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  • 1
    ISSN: 1573-0832
    Keywords: lung ; macrophage ; neutrophil ; Candida albicans ; cyclophosphamide ; cortisone
    Source: Springer Online Journal Archives 1860-2000
    Topics: Biology , Medicine
    Notes: Abstract Cortisone (CA) or cyclophosphamide (Cy) treatment of mice was used to investigate the relative contributions of pulmonary alveolar macrophages (PAM) and inflammatory neutrophils (PMN) in the initial defense against intratracheal challenge (IT) with Candida albicans. Mice treated with either CA or Cy were susceptible to IT challenge with 10–100 x less C. albicans than were untreated mice. Untreated mice rapidly eliminated C. albicans from their lungs with the majority of the organisms being cleared within three hours of challenge. Mice treated with CA initially cleared some of the C. albicans but were unable to clear all the C. albicans as did the untreated mice. Mice treated with Cy were unable to clear C. albicans from their lungs. Candida albicans did not disseminate from the lungs of untreated mice, while in both of the treated groups, C. albicans disseminated to the liver, spleen, brain and kidneys, rapidly killing the treated hosts. Analysis of the changes in cells in lung lavage fluids collected at various times after C. albicans challenge, revealed that large numbers of PMN accumulated in the lungs of both untreated and CA-treated mice, whereas PMN were virtually undetectable in lavage fluids from Cy-treated mice. Resident PAM from untreated mice were able to kill approximately 70 % of 105 C. albicans in a 3 hr in vitro killing assay. By contrast, at similar effector: target ratios, resident PAM from Cy-treated mice killed only about 20% of the inoculum and resident PAM from CA-treated mice were unable to kill C. albicans. PMNs from both untreated and CA-treated mice killed approximately 70% of 105 C. albicans in vitro. The data indicates that both PAM and PMN were critical to the initial clearance of C. albicans from pulmonary tissue. The accumulation of PMN in the lungs appeared to be required for the complete clearance of C. albicans from the lungs yet was not sufficient to inhibit dissemination of C. albicans from the lungs in CA-treated mice. The presence of PAM with in vitro candidacidal abilities appeared to be required for both the clearance of C. albicans and inhibition of dissemination of C. albicans from the lungs. Compromise of either PAM or PMN function can lead to increased pulmonary susceptibility to C. albicans.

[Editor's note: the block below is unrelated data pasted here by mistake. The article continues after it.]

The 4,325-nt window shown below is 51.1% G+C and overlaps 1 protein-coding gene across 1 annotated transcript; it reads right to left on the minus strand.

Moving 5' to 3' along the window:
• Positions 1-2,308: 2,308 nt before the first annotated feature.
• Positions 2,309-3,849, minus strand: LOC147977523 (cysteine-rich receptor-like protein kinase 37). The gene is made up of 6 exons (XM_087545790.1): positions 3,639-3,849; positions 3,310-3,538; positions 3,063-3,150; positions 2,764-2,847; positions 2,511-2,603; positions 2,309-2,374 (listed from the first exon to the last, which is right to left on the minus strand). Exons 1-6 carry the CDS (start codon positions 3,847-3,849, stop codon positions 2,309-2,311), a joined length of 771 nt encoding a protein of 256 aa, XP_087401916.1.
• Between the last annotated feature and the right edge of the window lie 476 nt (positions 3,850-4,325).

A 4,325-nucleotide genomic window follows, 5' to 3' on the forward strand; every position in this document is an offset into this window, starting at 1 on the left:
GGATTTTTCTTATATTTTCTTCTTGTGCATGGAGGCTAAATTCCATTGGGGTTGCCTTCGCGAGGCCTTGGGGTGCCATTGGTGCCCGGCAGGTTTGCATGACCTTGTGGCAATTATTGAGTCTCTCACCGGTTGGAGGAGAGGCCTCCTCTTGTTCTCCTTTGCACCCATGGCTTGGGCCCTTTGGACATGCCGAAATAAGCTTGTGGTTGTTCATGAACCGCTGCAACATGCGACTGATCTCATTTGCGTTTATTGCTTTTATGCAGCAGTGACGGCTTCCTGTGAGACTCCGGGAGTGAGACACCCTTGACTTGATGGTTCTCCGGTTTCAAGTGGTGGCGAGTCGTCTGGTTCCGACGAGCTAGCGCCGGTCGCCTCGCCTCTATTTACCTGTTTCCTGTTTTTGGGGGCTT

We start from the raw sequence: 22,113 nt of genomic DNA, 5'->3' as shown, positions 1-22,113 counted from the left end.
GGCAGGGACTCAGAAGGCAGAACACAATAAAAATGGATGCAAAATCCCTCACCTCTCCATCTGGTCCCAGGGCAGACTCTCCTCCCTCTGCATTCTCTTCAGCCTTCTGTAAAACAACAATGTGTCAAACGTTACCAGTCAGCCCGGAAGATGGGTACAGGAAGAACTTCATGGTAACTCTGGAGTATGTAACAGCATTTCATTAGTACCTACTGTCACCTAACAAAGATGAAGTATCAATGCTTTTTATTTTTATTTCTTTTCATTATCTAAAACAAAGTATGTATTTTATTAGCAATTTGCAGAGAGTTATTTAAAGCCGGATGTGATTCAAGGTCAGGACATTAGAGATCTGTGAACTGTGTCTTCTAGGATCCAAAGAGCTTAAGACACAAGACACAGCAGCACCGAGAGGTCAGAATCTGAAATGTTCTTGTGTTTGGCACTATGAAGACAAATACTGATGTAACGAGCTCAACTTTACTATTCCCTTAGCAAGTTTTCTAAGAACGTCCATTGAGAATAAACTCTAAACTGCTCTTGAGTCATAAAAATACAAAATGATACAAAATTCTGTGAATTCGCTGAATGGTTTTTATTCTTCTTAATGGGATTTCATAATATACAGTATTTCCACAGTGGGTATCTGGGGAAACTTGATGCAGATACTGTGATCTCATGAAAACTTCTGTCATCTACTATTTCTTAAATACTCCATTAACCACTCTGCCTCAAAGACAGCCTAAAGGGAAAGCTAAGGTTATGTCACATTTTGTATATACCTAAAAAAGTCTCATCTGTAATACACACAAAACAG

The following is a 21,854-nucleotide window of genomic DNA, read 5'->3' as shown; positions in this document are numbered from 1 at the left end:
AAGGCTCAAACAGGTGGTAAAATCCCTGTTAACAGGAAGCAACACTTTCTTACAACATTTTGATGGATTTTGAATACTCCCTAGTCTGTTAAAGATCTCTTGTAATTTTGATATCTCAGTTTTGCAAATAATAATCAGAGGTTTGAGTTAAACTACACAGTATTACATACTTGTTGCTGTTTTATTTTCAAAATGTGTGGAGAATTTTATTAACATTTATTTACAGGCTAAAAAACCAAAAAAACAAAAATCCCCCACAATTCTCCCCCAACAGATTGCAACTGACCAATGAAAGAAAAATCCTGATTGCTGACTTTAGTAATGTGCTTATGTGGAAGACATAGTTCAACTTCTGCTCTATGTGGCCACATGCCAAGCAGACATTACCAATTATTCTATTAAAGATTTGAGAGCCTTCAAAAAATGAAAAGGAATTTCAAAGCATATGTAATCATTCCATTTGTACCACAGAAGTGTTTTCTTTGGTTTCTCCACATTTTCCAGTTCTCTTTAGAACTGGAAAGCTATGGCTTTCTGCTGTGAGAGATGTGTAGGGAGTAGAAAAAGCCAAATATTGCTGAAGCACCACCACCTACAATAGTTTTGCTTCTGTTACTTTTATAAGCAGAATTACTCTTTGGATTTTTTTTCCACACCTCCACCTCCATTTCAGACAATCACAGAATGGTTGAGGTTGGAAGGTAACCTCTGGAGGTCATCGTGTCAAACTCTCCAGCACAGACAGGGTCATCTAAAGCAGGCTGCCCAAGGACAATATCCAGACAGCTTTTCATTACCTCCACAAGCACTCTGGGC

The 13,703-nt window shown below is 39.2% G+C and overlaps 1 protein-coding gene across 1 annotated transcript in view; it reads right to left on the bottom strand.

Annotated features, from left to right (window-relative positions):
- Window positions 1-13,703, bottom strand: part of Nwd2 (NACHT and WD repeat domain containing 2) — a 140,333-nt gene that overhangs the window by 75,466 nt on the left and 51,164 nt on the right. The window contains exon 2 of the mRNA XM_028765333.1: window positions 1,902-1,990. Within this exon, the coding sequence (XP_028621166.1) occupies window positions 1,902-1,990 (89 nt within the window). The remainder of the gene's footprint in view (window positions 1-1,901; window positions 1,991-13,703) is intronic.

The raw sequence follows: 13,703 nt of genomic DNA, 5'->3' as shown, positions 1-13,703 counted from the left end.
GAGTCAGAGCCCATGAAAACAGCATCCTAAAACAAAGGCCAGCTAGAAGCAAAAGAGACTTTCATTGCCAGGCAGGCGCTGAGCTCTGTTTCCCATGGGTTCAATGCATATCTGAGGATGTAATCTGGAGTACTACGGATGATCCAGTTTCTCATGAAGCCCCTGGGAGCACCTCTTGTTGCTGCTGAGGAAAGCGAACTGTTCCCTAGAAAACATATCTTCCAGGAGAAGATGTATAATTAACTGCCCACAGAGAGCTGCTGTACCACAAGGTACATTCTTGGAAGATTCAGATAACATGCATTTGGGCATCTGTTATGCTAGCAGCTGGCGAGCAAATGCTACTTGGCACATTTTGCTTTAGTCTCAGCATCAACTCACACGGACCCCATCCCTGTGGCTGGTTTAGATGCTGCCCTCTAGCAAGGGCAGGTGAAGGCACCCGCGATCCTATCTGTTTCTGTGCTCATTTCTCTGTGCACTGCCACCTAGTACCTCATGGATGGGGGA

Type of Medium: Electronic Resource
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  • 2
    Electronic Resource
    Electronic Resource
    Springer
    Mycopathologia 104 (1988), S. 81-85 
    ISSN: 1573-0832
    Keywords: Candida albicans ; hepatic trapping ; monosaccharides ; adherence